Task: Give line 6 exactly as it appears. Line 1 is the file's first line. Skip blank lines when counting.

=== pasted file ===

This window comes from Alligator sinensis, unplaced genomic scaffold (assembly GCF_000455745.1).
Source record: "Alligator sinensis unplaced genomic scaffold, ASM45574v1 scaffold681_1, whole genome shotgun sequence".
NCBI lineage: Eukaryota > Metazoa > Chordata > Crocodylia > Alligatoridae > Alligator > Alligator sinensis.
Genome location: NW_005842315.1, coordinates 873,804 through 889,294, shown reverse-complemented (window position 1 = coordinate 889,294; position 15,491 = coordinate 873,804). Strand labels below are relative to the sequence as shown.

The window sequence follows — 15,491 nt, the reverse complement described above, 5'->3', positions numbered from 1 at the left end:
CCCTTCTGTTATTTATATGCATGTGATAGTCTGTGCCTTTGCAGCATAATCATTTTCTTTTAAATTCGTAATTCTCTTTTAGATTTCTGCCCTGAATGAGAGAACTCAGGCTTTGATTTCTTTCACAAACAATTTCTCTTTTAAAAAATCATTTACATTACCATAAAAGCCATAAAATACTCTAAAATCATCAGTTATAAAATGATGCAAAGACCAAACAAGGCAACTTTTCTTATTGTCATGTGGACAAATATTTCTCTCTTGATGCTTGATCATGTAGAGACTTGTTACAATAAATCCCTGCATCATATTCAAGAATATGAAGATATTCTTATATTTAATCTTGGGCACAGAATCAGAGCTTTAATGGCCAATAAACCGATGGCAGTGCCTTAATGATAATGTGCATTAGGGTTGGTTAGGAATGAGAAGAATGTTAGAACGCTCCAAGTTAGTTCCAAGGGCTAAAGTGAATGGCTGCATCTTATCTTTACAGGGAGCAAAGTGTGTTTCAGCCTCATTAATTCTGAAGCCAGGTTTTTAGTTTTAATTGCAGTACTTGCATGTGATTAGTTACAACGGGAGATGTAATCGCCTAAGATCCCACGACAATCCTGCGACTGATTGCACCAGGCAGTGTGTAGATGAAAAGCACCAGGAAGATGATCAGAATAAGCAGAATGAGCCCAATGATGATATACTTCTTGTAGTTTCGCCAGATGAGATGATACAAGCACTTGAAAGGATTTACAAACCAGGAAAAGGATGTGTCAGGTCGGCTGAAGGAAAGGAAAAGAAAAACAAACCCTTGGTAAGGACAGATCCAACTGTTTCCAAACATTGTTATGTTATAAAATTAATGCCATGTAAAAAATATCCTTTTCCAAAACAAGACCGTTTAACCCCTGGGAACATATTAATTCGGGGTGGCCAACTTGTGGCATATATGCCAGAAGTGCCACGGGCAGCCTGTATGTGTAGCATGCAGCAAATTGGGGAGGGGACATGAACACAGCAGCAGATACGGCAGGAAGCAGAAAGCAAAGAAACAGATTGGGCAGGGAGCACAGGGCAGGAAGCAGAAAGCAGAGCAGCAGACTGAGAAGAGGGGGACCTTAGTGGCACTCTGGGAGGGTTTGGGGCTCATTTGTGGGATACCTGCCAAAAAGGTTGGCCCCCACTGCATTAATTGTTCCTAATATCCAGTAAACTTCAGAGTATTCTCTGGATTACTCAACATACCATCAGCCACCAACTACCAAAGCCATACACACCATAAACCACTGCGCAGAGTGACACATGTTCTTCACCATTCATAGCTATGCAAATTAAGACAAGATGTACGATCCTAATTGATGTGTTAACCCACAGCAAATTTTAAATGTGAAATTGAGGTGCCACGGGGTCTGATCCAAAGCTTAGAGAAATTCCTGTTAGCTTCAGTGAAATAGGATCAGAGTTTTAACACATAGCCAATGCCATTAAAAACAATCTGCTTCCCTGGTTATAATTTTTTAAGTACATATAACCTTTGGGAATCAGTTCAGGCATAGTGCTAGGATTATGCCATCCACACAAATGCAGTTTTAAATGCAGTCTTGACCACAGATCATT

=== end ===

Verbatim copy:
CCCTTCTGTTATTTATATGCATGTGATAGTCTGTGCCTTTGCAGCATAATCATTTTCTTTTAAATTCGTAATTCTCTTTTAGATTTCTGCCCTGAATGAGAGAACTCAGGCTTTGATTTCTTTCACAAACAATTTCTCTTTTAAAAAATCATTTACATTACCATAAAAGCCATAAAATACTCTAAAATCATCAGTTATAAAATGATGCAAAGACCAAACAAGGCAACTTTTCTTATTGTCATGTGGACAAATATTTCTCTCTTGATGCTTGATCATGTAGAGACTTGTTACAATAAATCCCTGCATCATATTCAAGAATATGAAGATATTCTTATATTTAATCTTGGGCACAGAATCAGAGCTTTAATGGCCAATAAACCGATGGCAGTGCCTTAATGATAATGTGCATTAGGGTTGGTTAGGAATGAGAAGAATGTTAGAACGCTCCAAGTTAGTTCCAAGGGCTAAAGTGAATGGCTGCATCTTATCTTTACAGGGAGCAAAGTGTGTTTCAGCCTCATTAATTCTGAAGCCAGGTTTTTAGTTTTAATTGCAGTACTTGCATGTGATTAGTTACAACGGGAGATGTAATCGCCTAAGATCCCACGACAATCCTGCGACTGATTGCACCAGGCAGTGTGTAGATGAAAAGCACCAGGAAGATGATCAGAATAAGCAGAATGAGCCCAATGATGATATACTTCTTGTAGTTTCGCCAGATGAGATGATACAAGCACTTGAAAGGATTTACAAACCAGGAAAAGGATGTGTCAGGTCGGCTGAAGGAAAGGAAAAGAAAAACAAACCCTTGGTAAGGACAGATCCAACTGTTTCCAAACATTGTTATGTTATAAAATTAATGCCATGTAAAAAATATCCTTTTCCAAAACAAGACCGTTTAACCCCTGGGAACATATTAATTCGGGGTGGCCAACTTGTGGCATATATGCCAGAAGTGCCACGGGCAGCCTGTATGTGTAGCATGCAGCAAATTGGGGAGGGGACATGAACACAGCAGCAGATACGGCAGGAAGCAGAAAGCAAAGAAACAGATTGGGCAGGGAGCACAGGGCAGGAAGCAGAAAGCAGAGCAGCAGACTGAGAAGAGGGGGACCTTAGTGGCACTCTGGGAGGGTTTGGGGCTCATTTGTGGGATACCTGCCAAAAAGGTTGGCCCCCACTGCATTAATTGTTCCTAATATCCAGTAAACTTCAGAGTATTCTCTGGATTACTCAACATACCATCAGCCACCAACTACCAAAGCCATACACACCATAAACCACTGCGCAGAGTGACACATGTTCTTCACCATTCATAGCTATGCAAATTAAGACAAGATGTACGATCCTAATTGATGTGTTAACCCACAGCAAATTTTAAATGTGAAATTGAGGTGCCACGGGGTCTGATCCAAAGCTTAGAGAAATTCCTGTTAGCTTCAGTGAAATAGGATCAGAGTTTTAACACATAGCCAATGCCATTAAAAACAATCTGCTTCCCTGGTTATAATTTTTTAAGTACATATAACCTTTGGGAATCAGTTCAGGCATAGTGCTAGGATTATGCCATCCACACAAATGCAGTTTTAAATGCAGTCTTGACCACAGATCATT